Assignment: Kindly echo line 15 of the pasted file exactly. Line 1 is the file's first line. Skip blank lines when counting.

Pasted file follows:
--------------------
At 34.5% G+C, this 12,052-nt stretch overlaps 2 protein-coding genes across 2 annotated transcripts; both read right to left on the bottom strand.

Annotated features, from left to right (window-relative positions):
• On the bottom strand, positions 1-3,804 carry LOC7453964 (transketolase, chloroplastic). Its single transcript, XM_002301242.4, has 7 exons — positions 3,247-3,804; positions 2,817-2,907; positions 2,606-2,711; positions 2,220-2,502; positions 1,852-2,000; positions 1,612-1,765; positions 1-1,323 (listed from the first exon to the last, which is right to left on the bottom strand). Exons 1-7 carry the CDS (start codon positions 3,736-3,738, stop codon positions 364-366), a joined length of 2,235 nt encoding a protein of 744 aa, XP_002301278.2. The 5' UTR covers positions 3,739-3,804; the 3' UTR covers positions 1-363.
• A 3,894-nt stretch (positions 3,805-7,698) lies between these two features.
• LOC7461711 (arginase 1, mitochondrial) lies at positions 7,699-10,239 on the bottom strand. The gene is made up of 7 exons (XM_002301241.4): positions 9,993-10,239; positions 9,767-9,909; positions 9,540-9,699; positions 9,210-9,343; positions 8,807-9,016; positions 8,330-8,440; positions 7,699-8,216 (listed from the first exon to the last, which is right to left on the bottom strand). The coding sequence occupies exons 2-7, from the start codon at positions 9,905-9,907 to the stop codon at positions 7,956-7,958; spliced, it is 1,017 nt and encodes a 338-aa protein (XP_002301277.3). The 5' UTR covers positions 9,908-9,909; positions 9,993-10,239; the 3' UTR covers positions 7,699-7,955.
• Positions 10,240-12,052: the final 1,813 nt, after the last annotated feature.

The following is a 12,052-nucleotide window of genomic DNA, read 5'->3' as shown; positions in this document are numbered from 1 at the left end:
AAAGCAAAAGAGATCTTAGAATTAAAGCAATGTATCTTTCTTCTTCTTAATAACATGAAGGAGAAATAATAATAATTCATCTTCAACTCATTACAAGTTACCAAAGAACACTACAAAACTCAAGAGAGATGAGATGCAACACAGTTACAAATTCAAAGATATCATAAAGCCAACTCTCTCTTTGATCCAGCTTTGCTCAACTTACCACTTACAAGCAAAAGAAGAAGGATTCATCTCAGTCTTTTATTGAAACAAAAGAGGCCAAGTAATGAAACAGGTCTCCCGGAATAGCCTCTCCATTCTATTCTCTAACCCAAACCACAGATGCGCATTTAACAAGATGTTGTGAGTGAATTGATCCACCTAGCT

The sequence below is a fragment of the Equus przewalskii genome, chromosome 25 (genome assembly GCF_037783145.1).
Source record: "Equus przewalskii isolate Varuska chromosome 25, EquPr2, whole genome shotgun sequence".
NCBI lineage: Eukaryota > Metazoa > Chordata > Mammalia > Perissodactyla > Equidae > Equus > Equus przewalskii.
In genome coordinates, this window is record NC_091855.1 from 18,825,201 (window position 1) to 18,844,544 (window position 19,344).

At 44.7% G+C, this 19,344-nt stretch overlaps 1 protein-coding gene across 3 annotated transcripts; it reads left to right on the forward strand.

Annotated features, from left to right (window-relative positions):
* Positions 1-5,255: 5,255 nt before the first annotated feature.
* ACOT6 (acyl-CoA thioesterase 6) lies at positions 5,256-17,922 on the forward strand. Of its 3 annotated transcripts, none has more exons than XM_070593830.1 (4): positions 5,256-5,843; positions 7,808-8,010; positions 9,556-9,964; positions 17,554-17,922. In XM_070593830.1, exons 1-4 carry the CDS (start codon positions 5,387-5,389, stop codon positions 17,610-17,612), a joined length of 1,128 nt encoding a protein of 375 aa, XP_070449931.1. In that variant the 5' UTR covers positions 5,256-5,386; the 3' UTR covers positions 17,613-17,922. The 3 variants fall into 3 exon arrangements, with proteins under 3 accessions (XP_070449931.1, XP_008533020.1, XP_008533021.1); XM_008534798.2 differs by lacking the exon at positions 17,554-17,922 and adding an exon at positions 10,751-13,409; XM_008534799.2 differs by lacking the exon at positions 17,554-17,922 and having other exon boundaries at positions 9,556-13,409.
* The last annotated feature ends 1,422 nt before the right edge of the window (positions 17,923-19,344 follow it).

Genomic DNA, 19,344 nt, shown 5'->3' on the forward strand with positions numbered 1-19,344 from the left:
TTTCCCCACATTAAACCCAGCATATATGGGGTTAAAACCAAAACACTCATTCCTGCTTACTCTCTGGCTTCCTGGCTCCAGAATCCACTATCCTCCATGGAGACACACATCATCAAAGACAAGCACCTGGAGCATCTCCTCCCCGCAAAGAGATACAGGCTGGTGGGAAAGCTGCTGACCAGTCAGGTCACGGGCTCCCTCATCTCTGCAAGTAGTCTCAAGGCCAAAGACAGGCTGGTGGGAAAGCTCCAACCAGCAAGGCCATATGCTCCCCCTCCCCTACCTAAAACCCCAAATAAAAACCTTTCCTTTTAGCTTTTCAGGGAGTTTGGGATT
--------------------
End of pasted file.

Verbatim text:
* Positions 1-5,255: 5,255 nt before the first annotated feature.